The Minister for Finance, the Minister for Health and the HSE are coming under political pressure to liaise with SIPTU and up to 10,000 HSE support staff who are going on strike this Wednesday, June 26.
Workers, including health care assistants, maternity care assistants, laboratory aides, surgical instrument technicians, chefs, porters and household and catering employees, are planning the 24-hour strike in a dispute over pay.
They were due to strike last Thursday, June 20, but that action was deferred pending further talks, which have proven unsuccessful.
The action is planned at 38 of the country's biggest hospitals. The HSE have said their are putting "contingencies" in place if the planned strike goes ahead in the absence of a resolution.
The dispute centres on the Government’s commitment to carry out a job evaluation scheme for these workers under the last Public Service Stability Agreement. This evaluation was to ascertain where and how job roles had changed and if remuneration should be increased to match any changes.
The scheme revealed that skill levels in the above jobs have increased significantly over the last nine years. It, therefore, found that staff are entitled to an increase in pay of up to €3,000 in certain circumstances.
Action has not yet been taken on the findings with SIPTU's Paul Bell describing as "deeply concerning" the fact that the Department of Public Expenditure and Reform may not act on these findings until the next national public service agreement in 2021.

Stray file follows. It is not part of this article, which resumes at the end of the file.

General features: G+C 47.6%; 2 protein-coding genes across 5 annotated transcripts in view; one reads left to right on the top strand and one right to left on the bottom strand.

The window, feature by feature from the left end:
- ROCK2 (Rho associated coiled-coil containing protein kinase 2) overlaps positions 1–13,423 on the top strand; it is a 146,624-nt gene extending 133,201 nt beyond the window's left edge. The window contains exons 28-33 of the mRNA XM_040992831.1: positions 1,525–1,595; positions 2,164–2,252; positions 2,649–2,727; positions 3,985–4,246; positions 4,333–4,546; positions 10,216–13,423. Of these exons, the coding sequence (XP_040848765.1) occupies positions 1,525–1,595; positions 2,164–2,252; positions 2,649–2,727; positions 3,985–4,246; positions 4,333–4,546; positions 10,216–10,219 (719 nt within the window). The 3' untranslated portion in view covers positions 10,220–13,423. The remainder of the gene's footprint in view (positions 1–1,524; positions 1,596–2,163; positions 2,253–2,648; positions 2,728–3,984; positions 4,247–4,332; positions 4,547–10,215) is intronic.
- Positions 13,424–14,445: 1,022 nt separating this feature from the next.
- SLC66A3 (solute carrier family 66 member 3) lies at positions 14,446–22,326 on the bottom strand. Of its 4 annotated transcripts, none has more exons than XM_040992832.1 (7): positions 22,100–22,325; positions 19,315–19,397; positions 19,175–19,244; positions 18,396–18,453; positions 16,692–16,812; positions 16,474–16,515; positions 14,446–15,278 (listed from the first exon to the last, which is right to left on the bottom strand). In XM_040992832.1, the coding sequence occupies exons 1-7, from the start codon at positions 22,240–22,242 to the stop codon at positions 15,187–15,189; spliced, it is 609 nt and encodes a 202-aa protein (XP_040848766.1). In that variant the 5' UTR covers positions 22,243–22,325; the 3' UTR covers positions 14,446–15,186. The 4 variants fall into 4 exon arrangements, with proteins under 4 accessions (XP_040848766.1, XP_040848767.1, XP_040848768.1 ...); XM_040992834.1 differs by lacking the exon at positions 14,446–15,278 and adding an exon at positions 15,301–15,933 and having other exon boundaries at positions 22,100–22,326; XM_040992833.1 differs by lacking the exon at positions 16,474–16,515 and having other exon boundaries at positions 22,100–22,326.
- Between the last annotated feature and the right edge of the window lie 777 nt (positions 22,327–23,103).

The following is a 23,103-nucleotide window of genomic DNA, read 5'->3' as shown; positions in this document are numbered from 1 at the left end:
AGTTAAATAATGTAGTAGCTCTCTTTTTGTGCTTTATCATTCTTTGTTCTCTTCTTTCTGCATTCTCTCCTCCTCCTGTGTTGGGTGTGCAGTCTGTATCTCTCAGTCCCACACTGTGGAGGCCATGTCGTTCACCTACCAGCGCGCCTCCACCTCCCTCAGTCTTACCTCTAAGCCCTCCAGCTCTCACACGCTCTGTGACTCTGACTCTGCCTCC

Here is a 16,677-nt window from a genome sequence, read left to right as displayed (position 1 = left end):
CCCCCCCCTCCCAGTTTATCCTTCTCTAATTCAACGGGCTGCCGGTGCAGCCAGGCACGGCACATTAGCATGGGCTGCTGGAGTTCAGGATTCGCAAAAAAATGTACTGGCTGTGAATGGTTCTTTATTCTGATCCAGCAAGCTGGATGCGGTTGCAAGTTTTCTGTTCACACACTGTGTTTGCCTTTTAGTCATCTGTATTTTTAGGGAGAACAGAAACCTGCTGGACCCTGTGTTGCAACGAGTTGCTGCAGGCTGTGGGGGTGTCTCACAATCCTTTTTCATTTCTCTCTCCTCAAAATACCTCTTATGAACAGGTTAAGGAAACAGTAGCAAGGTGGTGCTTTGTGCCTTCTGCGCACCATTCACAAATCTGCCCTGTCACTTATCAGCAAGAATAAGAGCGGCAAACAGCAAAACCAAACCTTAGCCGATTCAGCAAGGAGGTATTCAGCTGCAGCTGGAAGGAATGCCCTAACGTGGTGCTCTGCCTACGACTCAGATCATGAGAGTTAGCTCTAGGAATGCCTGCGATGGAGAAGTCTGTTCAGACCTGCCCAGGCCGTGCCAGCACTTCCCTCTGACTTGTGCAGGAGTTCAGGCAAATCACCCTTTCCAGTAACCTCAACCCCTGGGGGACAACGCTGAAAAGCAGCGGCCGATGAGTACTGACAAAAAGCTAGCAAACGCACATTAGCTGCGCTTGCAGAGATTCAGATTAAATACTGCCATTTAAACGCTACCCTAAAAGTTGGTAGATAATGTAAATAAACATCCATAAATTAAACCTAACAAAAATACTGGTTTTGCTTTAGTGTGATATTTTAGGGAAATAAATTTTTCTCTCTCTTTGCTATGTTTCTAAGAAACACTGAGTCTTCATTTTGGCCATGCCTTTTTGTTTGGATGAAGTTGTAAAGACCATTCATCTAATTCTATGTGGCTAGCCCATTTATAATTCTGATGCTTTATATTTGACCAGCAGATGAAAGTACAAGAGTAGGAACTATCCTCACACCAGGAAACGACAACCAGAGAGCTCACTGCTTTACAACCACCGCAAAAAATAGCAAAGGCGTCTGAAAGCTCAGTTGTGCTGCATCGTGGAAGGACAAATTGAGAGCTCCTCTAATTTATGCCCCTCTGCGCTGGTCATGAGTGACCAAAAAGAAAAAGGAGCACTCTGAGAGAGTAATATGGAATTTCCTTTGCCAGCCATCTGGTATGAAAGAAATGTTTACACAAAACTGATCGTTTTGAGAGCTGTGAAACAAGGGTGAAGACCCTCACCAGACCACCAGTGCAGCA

The Department says no commitment was made to act immediately on the evaluations but SIPTU disputes this and says the 2017 scheme set out that workers should be upgraded and receive increased pay accordingly.
There is as yet no resolution with thousands of patients and HSE services set to be affected on Thursday. The full scale of the impact is as yet unknown with the HSE contingency plan not fully revealed.
Minister for Health, Simon Harris, has urged management and SIPTU to "double their efforts" to avert the action. However, talks at the Workplace Relations Commission (WRC) ended without agreement again this week.